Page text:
Datari Turner: Countless moments! You know when Diddy started Sean John he signed me to a contract and made me the face of the line for the like the first two years and I was in the majority of the Sean John ads. Also I remember being on the style network, which at the time ran 24/7 coverage of fashion week, when he did the first Mercedes Benz Fashion week in 2001. There’s a lot more but this was one of them because this was the first time the style network had streamed the show completely live and I opened and closed the show.  That would be one, another one was in ‘07 I went on tour with Jay Z. We shot the Rocawear campaign around his world tour and he bought me and Zoe Saldana with him and it aired on MTV Diaries. It was like a 20 page spread in GQ and we shot it in all these different countries.

 

Parlé: That’s definitely a huge deal for a young guy of any caliber, how does it feel to have went from football aspirations to working with some of the biggest names in entertainment around the world?
Datari Turner: You know, when I look back in retrospect on my time in the fashion business now I appreciate it a lot more. You have to understand, I was this kid who was 19 from Oakland and completely oblivious to the whole process. I didn’t really know what the industry was other than it was difficult for me because I couldn’t really eat anything. I was just this guy who would walk into the agency with Mcdonald’s and everyone would roll their eyes. Or show up with my du rag on under my Oakland A’s hat kind of unaffected. Now looking back at it I recall thinking I couldn’t imagine doing it when I was 40 years old because of that and the fact that guys don’t make as much as females. I think it’s the only business where females completely dominate. It’s just a crazy business in general and it was a culture shock for me coming from being that kid who never really cared about how he looked or thinking I can make money off it and it made me paranoid. There were times when I would think “okay this is the day they realize I’m not that good looking” (laughs). I’m doing a film right now called Supermodel about the business which is something I always wanted to do. But when I was in it I didn’t really enjoy it but now I look back and can see really how blessed I was.

 

Parlé: So is it safe to say that the difficult combinations of all of that is what drove you to leave modeling and pursue something else?
Datari Turner: I do think that the reason I ended up in film is because  I was paranoid a lot. You know my agents had this leash on me with a list of stuff that I couldn’t do because I was working a lot and they didn’t want me to get hurt and that scared me. Another thing that led me to film is I started thinking about what do I love besides sports and the only other thing was movies. Sometimes I would cut school in high school and go to Berkeley and go to the movie theater and stay all day. It was the only other thing I was in love with. So I read some books that taught me how to basically structure a screenplay which led me to write my first screenplay which was Video Girl.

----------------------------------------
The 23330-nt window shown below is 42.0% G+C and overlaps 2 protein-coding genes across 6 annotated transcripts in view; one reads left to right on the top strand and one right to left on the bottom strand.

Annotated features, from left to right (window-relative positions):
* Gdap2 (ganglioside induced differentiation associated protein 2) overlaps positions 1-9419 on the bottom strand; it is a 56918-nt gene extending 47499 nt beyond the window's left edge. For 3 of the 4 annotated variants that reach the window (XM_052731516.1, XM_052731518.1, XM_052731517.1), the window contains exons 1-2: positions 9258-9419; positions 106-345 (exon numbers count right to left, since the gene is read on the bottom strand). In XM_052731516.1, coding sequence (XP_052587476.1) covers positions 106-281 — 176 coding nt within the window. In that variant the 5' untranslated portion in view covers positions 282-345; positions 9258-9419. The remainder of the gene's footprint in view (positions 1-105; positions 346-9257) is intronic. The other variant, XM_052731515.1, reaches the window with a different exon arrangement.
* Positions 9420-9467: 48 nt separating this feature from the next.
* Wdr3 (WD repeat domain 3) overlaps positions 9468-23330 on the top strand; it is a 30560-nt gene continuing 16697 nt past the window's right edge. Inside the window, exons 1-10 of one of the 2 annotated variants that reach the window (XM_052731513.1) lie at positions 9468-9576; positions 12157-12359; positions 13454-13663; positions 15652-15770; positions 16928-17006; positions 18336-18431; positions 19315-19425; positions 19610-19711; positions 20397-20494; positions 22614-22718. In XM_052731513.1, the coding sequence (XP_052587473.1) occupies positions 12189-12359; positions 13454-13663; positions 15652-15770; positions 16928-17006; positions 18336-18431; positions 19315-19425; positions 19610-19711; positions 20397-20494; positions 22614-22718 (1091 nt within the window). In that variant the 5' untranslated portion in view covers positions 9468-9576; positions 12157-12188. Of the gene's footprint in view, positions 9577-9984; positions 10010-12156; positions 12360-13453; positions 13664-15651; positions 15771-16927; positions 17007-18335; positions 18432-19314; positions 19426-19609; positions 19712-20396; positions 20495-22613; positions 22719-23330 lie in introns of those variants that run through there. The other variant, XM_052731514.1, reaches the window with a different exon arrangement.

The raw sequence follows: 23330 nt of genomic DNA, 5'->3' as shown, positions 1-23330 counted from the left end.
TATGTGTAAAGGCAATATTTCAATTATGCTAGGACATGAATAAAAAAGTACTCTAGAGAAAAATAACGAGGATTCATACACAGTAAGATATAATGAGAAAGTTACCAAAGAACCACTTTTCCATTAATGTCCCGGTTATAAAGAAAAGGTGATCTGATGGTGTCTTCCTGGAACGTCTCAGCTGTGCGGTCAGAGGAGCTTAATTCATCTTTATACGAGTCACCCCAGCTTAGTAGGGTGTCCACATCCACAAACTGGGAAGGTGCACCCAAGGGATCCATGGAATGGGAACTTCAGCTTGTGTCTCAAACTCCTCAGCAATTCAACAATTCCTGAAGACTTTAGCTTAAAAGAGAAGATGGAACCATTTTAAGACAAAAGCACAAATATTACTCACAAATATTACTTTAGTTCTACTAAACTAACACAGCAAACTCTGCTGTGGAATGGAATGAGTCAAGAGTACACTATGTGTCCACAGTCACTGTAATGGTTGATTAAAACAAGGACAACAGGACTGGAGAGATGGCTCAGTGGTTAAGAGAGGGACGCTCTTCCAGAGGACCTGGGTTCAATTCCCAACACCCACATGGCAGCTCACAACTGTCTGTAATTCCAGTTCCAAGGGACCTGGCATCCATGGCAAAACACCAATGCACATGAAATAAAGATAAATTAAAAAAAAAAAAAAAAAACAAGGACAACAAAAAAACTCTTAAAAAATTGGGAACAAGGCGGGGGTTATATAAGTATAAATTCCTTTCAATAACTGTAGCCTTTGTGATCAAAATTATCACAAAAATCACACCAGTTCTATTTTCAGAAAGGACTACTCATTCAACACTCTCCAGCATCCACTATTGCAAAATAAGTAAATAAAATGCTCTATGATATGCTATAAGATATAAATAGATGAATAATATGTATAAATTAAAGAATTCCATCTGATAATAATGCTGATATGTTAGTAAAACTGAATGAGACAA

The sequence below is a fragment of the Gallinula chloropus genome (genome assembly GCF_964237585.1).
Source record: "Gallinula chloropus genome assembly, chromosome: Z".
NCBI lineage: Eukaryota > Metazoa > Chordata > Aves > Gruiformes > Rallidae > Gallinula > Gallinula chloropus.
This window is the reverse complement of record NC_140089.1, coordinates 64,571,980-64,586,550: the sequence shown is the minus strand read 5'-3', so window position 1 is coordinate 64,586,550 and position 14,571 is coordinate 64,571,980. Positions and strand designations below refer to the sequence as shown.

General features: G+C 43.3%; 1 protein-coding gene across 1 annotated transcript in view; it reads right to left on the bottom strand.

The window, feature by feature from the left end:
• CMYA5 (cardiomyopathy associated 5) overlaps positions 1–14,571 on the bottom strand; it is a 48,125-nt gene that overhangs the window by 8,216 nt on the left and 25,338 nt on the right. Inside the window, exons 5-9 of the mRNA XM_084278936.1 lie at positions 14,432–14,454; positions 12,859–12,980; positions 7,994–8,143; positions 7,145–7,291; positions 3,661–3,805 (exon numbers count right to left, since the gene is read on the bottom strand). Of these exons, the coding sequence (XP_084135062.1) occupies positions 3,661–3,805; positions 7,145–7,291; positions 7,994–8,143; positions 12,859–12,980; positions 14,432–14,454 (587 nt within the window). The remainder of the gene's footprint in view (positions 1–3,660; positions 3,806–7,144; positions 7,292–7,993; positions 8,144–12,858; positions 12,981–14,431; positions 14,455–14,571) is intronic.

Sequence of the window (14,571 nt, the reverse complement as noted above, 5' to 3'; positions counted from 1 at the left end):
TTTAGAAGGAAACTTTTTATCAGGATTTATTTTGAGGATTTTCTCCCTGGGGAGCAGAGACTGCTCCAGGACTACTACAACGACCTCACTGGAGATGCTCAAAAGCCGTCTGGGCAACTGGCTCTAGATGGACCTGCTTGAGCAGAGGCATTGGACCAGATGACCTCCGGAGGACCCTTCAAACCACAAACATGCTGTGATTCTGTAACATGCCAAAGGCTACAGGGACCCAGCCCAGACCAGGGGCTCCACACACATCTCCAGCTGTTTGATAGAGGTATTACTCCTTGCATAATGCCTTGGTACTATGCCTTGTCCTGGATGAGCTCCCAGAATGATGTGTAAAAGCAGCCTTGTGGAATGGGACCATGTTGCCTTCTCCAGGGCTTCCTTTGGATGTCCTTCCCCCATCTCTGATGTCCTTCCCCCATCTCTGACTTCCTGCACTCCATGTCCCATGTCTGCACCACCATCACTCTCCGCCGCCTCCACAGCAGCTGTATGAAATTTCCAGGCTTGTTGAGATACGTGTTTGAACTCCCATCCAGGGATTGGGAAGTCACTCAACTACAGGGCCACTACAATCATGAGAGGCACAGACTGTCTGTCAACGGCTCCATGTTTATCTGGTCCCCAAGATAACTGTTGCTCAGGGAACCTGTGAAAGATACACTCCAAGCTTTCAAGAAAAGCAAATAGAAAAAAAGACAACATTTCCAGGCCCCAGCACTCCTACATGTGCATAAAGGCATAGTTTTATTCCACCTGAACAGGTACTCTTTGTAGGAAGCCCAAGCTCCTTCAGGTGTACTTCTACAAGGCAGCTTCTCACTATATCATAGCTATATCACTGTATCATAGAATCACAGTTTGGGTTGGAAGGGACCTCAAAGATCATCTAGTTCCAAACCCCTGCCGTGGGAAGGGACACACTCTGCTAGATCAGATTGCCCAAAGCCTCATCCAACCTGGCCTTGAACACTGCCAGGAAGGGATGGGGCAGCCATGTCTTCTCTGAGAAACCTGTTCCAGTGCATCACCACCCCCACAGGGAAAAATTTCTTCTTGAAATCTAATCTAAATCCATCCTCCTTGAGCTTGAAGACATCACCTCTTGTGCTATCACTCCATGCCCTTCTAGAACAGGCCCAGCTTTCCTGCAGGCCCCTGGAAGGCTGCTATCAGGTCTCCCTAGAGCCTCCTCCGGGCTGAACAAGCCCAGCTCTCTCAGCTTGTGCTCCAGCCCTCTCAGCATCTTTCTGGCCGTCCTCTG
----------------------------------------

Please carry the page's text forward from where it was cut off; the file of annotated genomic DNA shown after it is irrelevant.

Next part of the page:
Parlé: Now that we’re talking about the transition let’s touch base on something you mentioned earlier. I understand that your new film Supermodel is to feature fellow model Tyson Beckford. Can you give a little more insight on what to expect from it?
Datari Turner: Yeah. Here’s the thing. When I left I had just read a book called Think & Grow Rich by Napoleon Hill and I felt like I had the courage to walk into the agency and tell my agents I was quitting modeling and moving to LA to be a filmmaker. Of course everybody chuckled like “okay kid, you’ll be back in six months” because there is that stigma that most models aren’t intelligent but that couldn’t be further from the truth. But I stuck to my guns and moved to LA and wrote the first script. So leading to Supermodel I felt like I didn’t have that 100% support from the agency and that they thought I would fail and come back so I wanted to get to a point where I could do a film about that and fashion industry. So this movie is not about my story, but it’s a story about black models and one girl in particular from Brooklyn who goes from the subway to the runway and becomes one of the most sought after fashion models in the business. Its shows her journey from dealing with racism to drugs and all of the things that are thrown at you as you are rising to the top.

 

Parlé: And what role does Tyson play in her story?
Datari Turner:  Tyson was incredible in the movie. He plays an agent, the agent that actually signs/discovers the lead character Chloe in the film played by Sessilee Lopez. He helps her navigate through the business. It was a really great role for him. I think he killed it and will allow people to see him in a different light as well.

 

Parlé: I also understand that you are working on another film simultaneously with another notable cast. Can you tell me a little about that?